Most people attempting to build a viable urban agriculture business are acutely aware of the enormously challenging and time-consuming process of navigating zoning regulations. Having worked in this sector, I can personally attest to the fact that the excruciating process is not fun for anyone involved. Over the past couple of years, a number of cities such as New York City, San Francisco, Seattle, and Chicago have begun enacting, or at the very least exploring, new regulations. One of the major challenges facing policy-makers, however, is identifying effective policies and best practices.
Which is why I got excited when I learned about John Reinhardt and the urban agriculture zoning and food sovereignty ordinance maps recently launched on his blog Grown in the City. Among other things covered, Reinhardt and his cousin Bob Wall are using technology to help people understand urban agriculture and food sovereignty policy approaches across the United States. Grown in The City’s new iTools column focuses on educating urban agriculturists of all kinds on how they can use open source technology to better communicate food policy and urban planning data, reviews tools, and highlights other resourceful websites.
My interview with Reinhardt gives insight into the maps, why open source data is crucial for optimizing policy decision-making, and the food and tech trends that he’s most excited about.
Have you had a chance to check out the maps? Let us know what you think.
John Reinhardt: I’ve always been interested in a variety of topics: gardening, food, media, technology, sociology, architecture….I think it’s partly why I became an urban planner (an interdisciplinary profession that potentially touches on all of these topics and more). So, I think a better way to answer your question is that I became interested in urban planning through my interests in food and tech (and everything else related to cities).
Growing up in Staten Island, my family kept a kitchen garden, and this made a huge impression on me. At the same time, four years at a science and tech high school, followed by an undergrad in intedisciplinary humanities and communication gave me all the skills to succeed as an urban planner – which included courses in Geographic Information Systems (GIS), computer graphics, database analysis, and other “techie” things.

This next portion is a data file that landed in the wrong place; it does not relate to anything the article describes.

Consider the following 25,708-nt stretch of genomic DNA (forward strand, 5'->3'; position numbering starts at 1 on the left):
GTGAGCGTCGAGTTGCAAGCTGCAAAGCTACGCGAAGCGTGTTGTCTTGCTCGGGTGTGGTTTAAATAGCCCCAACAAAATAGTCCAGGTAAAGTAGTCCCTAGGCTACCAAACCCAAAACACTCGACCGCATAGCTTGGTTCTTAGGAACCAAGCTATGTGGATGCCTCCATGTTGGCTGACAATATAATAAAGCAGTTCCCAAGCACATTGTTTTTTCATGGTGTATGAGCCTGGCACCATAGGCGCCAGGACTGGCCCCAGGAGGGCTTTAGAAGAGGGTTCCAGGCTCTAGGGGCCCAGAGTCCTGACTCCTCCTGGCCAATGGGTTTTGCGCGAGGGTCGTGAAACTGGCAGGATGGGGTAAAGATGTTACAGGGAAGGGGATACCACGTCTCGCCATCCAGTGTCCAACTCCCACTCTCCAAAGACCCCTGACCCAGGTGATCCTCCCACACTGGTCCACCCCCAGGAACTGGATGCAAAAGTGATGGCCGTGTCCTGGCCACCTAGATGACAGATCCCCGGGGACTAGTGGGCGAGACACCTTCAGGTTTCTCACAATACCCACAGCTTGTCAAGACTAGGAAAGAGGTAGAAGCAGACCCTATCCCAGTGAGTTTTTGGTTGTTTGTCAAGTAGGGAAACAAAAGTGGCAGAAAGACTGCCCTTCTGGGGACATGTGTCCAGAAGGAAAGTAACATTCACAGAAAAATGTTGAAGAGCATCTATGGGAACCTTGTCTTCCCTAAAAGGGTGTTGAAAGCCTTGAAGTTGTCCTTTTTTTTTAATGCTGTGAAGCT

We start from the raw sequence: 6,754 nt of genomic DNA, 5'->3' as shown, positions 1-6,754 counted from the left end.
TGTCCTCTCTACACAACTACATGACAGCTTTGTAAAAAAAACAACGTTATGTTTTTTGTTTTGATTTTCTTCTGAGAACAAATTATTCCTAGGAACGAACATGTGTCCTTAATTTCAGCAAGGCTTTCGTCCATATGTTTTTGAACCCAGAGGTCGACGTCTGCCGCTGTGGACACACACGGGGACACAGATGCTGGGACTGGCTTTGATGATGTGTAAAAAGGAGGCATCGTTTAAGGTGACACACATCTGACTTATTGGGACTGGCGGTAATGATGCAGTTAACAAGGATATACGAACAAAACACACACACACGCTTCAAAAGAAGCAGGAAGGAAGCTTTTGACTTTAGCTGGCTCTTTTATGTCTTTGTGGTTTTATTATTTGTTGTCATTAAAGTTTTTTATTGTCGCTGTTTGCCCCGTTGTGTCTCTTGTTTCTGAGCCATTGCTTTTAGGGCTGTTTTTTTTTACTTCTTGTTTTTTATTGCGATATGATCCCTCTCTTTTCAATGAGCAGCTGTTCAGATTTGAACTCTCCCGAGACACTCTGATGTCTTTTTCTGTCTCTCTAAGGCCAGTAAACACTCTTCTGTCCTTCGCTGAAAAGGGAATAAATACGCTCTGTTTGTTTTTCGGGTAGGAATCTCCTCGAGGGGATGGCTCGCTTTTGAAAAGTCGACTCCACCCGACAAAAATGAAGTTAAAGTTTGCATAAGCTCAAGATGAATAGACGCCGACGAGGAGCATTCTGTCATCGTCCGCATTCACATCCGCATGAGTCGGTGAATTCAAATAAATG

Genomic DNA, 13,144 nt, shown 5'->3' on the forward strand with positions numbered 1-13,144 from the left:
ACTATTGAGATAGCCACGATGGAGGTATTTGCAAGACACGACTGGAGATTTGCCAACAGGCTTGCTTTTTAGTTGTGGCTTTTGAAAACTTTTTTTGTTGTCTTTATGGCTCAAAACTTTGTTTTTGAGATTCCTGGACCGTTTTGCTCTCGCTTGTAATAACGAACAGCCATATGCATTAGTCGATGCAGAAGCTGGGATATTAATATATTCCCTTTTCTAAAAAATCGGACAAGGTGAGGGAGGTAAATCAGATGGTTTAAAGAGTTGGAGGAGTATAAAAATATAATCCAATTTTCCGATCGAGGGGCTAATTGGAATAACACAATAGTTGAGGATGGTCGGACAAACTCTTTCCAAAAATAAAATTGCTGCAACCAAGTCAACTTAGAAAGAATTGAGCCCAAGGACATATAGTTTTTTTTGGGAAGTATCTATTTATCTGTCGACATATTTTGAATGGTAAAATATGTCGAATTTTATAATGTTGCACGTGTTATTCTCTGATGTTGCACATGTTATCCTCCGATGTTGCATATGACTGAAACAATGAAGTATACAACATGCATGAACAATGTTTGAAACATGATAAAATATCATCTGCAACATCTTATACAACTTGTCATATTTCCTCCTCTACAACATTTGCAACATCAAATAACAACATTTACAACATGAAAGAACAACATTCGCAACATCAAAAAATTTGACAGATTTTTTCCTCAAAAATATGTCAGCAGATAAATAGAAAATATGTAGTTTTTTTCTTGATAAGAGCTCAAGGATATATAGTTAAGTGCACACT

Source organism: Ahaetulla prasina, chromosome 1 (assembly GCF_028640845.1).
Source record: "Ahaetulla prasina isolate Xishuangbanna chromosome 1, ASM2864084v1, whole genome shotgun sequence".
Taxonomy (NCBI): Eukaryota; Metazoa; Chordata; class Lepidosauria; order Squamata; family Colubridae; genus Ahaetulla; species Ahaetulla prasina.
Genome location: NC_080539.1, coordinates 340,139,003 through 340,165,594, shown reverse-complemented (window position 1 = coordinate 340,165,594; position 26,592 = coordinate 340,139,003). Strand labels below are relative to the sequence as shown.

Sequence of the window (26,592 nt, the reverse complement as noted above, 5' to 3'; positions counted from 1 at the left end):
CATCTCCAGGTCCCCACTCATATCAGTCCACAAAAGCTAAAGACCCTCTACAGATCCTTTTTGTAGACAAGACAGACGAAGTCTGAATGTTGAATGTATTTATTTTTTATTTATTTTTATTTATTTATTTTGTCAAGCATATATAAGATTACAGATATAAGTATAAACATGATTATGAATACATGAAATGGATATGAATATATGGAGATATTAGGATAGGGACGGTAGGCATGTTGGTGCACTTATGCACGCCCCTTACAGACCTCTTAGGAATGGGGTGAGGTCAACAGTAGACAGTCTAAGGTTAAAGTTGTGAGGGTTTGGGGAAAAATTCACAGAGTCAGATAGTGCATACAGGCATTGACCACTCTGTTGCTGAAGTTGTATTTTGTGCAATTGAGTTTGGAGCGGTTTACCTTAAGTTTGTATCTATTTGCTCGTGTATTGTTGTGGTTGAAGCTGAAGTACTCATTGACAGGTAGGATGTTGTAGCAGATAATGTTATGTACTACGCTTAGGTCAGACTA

It wasn’t until the end of my formal urban planning coursework at Penn that I discovered the burgoening specialty of food systems planning, through the work of Domenic Vitiello, who guest lectured in a Sustainable Development class. My interest in the topic led me to start Grown in the City, which sits squarely at the intersection of food systems, urban planning, design, gardening, and policy.
DG: Could you tell us about Grown In The City’s weekly iTools column?
JR: The weeky iTools column is a chance to explicitly link the urban agriculture community and the technology community. As I’ve seen over the past few years, many large companies such as IBM, Seimens, and GE are starting to focus on “smart city” technology. At the same time, individuals now have the tools to develop iPhone applications, websites, blogs, and other outlets to share information. iTools is the nexus between the techology, the policy, and the practice.
The column is written by Bob Wall, a veteran programmer, who saw a gap between the users and creators of technology. He’ll be covering a variety of topics – how to integrate open source technology into food policy and planning blogs, reviews of applications that make urban gardening easier, and even highlights of other websites that are using neat technologies (and how they’re doing it). It is hopefully a very empowering column for people who may not have much of a tech background and an eye opener for those who do.
DG: What are your goals with the “Interactive Urban Agriculture Zoning Map” and “Interactive Food Sovereignty Ordinance Map”? Why did you choose mapping as a medium for achieving these goals?